St. Ignatius edges Gordon Tech in hard fought Catholic League contest

By Sean McDonough

It took a balanced scoring effort from St. Ignatius  forwards Peter Ryckbosh, Marty McClure, and guard Brian Howard for the Wolfpack to narrowly defeat their Catholic League North Division foe, the Gordon Tech Rams, 48-42 Friday night.

Prior to tip-off, the weather outside Joseph J. Gentile Gymnasium at St. Ignatius College Prep hovered around the high-teens and low 20s – a rare cold night, given this winter’s mildness. Unfortunately for Gordon Tech and the Rams’ sharp-shooter, David Andrews, the cold didn’t stay outside.

Andrews started the game in a funk and had difficulty finding any kind of groove during the game. The senior guard began the game missing his first four shots, all 3-pointers. Andrews finished the first quarter 2-6 from 3-point range, and ended the game 3-9  for 3-pointers. He finished the game with nine points.

Both coaches mentioned Andrews’ rare off-night following the game.

Gordon Tech (9-12, 0-8 Catholic League) coach Shay Boyle reaffirmed his belief that Andrews is still one of the best shooters in the league, despite his performance last night.

St. Ignatius (19-3, 8-1) coach, Richard Kehoe, also gave Andrews praise saying, “Andrews has made a career out of making 3-point shots.”

The three Wolfpack seniors, Ryckbosh, McClure, and Howard accounted for 36 of St. Ignatius’ 48 total points. Ryckbosh led the way with 14, while McClure and Howard each added 11.

On the other side of the ball, Devanchey Bell led the Rams in scoring with 22 points.

St. Ignatius’ six-point win was a far cry from the two teams’ last meeting on Dec. 9 when the Wolfpack handily defeated the Rams, 63-42. In contrasting the two games Kehoe noted his team’s inability to build a comfortable lead to fulfill its plan of putting the Rams away early.

After the game, Howard pointed to his team’s experience winning games this season when explaining how the Wolfpack were able to hang on to their lead.

“It came down to us being used to winning,” said Howard. “We know how to win,” he added.

Howard also pointed to the atmosphere on the court and in the stands, which according to him fueled his team to victory.

“We really enjoy playing at home,” he said.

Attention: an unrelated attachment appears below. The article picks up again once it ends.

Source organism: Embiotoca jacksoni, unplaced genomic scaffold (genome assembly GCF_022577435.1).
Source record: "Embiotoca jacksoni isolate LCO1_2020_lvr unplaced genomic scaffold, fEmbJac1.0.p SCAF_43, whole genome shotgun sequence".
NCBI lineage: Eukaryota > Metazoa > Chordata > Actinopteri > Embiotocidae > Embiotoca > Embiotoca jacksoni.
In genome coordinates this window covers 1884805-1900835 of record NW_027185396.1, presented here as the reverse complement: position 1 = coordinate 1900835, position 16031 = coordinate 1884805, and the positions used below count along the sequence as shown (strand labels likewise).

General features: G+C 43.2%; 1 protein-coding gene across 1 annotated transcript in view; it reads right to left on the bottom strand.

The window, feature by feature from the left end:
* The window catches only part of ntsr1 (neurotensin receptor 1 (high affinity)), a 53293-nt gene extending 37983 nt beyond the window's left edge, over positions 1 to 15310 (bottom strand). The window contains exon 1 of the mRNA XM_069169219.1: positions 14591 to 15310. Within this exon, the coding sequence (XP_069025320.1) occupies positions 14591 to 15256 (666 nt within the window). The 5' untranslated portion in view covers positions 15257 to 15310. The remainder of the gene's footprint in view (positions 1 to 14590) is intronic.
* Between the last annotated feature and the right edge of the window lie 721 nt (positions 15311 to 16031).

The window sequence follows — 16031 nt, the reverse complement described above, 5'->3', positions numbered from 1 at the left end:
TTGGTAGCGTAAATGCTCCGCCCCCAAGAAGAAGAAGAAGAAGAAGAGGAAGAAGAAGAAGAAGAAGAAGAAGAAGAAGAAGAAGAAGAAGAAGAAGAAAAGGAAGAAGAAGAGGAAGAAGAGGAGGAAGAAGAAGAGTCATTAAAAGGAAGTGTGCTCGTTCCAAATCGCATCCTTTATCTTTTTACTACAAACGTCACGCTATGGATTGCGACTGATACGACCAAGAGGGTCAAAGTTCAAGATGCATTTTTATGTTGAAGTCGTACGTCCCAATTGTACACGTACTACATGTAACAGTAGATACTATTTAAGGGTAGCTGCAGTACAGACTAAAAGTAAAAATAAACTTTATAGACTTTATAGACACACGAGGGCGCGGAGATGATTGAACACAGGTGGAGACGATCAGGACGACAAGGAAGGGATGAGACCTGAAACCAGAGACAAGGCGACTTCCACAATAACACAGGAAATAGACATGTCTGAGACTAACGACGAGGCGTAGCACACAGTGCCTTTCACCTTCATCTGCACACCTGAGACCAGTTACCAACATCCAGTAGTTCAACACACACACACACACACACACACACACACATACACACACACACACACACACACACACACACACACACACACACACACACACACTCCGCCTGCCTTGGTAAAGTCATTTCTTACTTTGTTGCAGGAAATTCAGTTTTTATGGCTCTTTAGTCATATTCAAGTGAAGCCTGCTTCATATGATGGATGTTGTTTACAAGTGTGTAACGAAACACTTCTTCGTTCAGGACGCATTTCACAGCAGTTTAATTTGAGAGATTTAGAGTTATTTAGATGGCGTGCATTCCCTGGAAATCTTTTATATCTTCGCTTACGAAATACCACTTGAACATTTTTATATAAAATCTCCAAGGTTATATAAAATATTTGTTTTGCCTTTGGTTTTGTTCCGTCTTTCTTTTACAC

Howard’s confidence in his own team was obvious. But he did not go so far as to discredit his opponent. Instead he complemented the competitiveness his division rival displayed on the court.

“They made us a better team tonight,” said Howard.

Both teams took their chances taking 3-point shots; however neither team really capitalized from their excessive outside shooting.  St. Ignatius ended the evening shooting 3-14 for 3-point field field goals, whereas Gordon Tech went 8-18.

On his team’s 3-point shooting, Coach Boyle said, “It’s one of our strengths,” which suggests Gordon Tech intended on taking somewhere near 18 3-pointers – they just didn’t account for missing ten of them.

On the other side of the ball, Coach Kehoe and Howard had conflicting views on their team’s shooting.

Asked whether so many 3-point shots were a part of his team’s strategy, Howard responded, “Yeah, definitely, we take a lot of 3-pointers. We take our shots.”

When asked the same question, Kehoe laughed and said, “Not necessarily,” and then added, “We made tough shots.”

Interestingly, the losing team’s coach was able to draw more positives out of Friday night’s game than the winner.

Kehoe, with an irritated disposition, likely a reflection on his team’s play, said curtly, “We played decently well down the stretch. We made enough plays to win.”

Kehoe added, “We won and we’re still in first.”

Boyle, on the other hand was more optimistic on his team’s performance.

“I’m very proud of our effort,” he said. “This game was a sign of progress.”

Even though his team lost, Boyle did not hesitate in classifying his team’s effort as, “probably the best game of the year.”

Boyle also noted the significance of his team playing so well against a Kehoe led team, whom Boyle described as a “mastermind.”

Boyle’s mastermind described the back-and-forth contest as a typical “competitive Catholic League game.”